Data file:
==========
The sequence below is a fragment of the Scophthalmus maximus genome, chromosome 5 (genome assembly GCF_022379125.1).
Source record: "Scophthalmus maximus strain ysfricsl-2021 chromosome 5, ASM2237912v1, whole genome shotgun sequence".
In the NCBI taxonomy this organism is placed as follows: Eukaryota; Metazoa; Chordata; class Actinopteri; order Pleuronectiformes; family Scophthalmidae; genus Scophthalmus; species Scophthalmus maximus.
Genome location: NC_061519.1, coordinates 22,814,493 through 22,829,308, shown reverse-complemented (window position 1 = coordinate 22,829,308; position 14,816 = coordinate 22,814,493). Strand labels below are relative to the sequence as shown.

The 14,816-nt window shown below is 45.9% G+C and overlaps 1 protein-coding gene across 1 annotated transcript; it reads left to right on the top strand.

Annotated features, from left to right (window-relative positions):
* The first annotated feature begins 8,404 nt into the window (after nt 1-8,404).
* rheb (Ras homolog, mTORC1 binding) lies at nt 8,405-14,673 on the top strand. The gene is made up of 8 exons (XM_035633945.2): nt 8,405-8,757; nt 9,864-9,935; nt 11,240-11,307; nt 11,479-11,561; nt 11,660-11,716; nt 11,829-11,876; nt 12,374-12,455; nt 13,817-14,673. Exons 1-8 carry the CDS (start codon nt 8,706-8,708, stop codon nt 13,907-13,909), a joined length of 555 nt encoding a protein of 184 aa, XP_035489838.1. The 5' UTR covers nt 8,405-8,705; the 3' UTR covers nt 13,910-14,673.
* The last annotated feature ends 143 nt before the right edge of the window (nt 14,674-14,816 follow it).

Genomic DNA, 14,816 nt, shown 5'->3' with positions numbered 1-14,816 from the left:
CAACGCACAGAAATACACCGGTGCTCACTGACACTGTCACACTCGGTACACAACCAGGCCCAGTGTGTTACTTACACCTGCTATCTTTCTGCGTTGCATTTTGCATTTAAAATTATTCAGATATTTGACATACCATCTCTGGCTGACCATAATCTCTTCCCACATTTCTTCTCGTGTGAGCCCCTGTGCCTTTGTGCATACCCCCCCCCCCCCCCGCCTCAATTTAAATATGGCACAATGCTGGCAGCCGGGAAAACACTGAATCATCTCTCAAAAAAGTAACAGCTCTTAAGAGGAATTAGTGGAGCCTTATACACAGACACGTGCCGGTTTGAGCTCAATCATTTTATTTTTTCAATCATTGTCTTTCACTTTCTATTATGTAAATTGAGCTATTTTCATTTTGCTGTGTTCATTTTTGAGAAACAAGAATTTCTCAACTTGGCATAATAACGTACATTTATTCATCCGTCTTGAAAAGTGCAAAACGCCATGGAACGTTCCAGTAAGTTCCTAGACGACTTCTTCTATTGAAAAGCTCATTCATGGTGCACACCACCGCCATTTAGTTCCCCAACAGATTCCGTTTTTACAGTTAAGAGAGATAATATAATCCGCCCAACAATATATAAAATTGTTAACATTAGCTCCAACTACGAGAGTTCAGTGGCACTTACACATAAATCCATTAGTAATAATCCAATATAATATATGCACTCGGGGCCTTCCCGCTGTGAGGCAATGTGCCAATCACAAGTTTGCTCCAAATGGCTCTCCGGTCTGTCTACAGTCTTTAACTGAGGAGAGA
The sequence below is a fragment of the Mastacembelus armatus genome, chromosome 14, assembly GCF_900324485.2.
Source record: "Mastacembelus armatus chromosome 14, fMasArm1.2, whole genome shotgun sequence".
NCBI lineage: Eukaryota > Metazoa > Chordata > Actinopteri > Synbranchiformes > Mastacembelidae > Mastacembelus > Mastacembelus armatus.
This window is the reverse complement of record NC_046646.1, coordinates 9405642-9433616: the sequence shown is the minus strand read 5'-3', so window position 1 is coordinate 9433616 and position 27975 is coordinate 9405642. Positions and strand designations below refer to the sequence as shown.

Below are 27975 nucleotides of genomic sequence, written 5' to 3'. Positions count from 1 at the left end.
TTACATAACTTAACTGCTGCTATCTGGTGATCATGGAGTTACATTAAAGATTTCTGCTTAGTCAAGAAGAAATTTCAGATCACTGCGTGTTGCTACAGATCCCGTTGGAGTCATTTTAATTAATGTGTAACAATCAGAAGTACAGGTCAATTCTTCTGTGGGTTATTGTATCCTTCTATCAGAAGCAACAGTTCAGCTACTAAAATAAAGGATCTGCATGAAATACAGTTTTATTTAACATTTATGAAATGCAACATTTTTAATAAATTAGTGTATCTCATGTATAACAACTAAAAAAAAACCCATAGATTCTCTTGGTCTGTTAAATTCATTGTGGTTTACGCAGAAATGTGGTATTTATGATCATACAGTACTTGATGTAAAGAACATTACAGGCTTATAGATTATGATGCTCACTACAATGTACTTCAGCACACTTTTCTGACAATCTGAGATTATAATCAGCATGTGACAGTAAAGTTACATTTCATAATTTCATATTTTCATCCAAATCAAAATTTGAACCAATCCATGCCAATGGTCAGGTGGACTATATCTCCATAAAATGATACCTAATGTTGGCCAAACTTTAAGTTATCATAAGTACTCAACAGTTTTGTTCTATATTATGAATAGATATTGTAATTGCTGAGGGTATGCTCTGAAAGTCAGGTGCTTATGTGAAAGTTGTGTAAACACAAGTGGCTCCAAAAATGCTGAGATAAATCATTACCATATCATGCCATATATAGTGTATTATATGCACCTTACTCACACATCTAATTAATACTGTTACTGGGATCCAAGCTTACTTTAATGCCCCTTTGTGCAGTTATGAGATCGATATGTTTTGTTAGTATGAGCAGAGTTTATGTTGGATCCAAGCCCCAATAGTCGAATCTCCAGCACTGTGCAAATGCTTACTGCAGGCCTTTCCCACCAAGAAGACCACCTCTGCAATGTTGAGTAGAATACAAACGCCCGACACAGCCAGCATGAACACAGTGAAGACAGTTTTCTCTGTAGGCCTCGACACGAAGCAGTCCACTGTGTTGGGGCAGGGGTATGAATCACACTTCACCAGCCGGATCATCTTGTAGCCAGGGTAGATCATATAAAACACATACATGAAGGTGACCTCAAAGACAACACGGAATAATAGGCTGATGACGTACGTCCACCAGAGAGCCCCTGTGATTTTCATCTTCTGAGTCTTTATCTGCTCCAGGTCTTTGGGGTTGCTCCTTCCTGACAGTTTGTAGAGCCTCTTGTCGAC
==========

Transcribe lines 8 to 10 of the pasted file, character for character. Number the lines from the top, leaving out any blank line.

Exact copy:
* rheb (Ras homolog, mTORC1 binding) lies at nt 8,405-14,673 on the top strand. The gene is made up of 8 exons (XM_035633945.2): nt 8,405-8,757; nt 9,864-9,935; nt 11,240-11,307; nt 11,479-11,561; nt 11,660-11,716; nt 11,829-11,876; nt 12,374-12,455; nt 13,817-14,673. Exons 1-8 carry the CDS (start codon nt 8,706-8,708, stop codon nt 13,907-13,909), a joined length of 555 nt encoding a protein of 184 aa, XP_035489838.1. The 5' UTR covers nt 8,405-8,705; the 3' UTR covers nt 13,910-14,673.
* The last annotated feature ends 143 nt before the right edge of the window (nt 14,674-14,816 follow it).

Genomic DNA, 14,816 nt, shown 5'->3' with positions numbered 1-14,816 from the left: